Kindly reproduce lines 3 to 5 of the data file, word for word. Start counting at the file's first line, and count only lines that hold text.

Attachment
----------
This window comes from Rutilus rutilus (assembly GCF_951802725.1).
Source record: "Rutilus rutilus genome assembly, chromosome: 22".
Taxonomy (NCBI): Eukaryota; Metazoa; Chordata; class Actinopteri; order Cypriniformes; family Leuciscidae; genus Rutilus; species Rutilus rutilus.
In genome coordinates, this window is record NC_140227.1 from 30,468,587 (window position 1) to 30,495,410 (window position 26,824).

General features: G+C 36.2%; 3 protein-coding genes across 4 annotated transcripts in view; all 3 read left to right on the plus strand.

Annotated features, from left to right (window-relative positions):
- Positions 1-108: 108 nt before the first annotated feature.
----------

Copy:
Taxonomy (NCBI): Eukaryota; Metazoa; Chordata; class Actinopteri; order Cypriniformes; family Leuciscidae; genus Rutilus; species Rutilus rutilus.
In genome coordinates, this window is record NC_140227.1 from 30,468,587 (window position 1) to 30,495,410 (window position 26,824).

General features: G+C 36.2%; 3 protein-coding genes across 4 annotated transcripts in view; all 3 read left to right on the plus strand.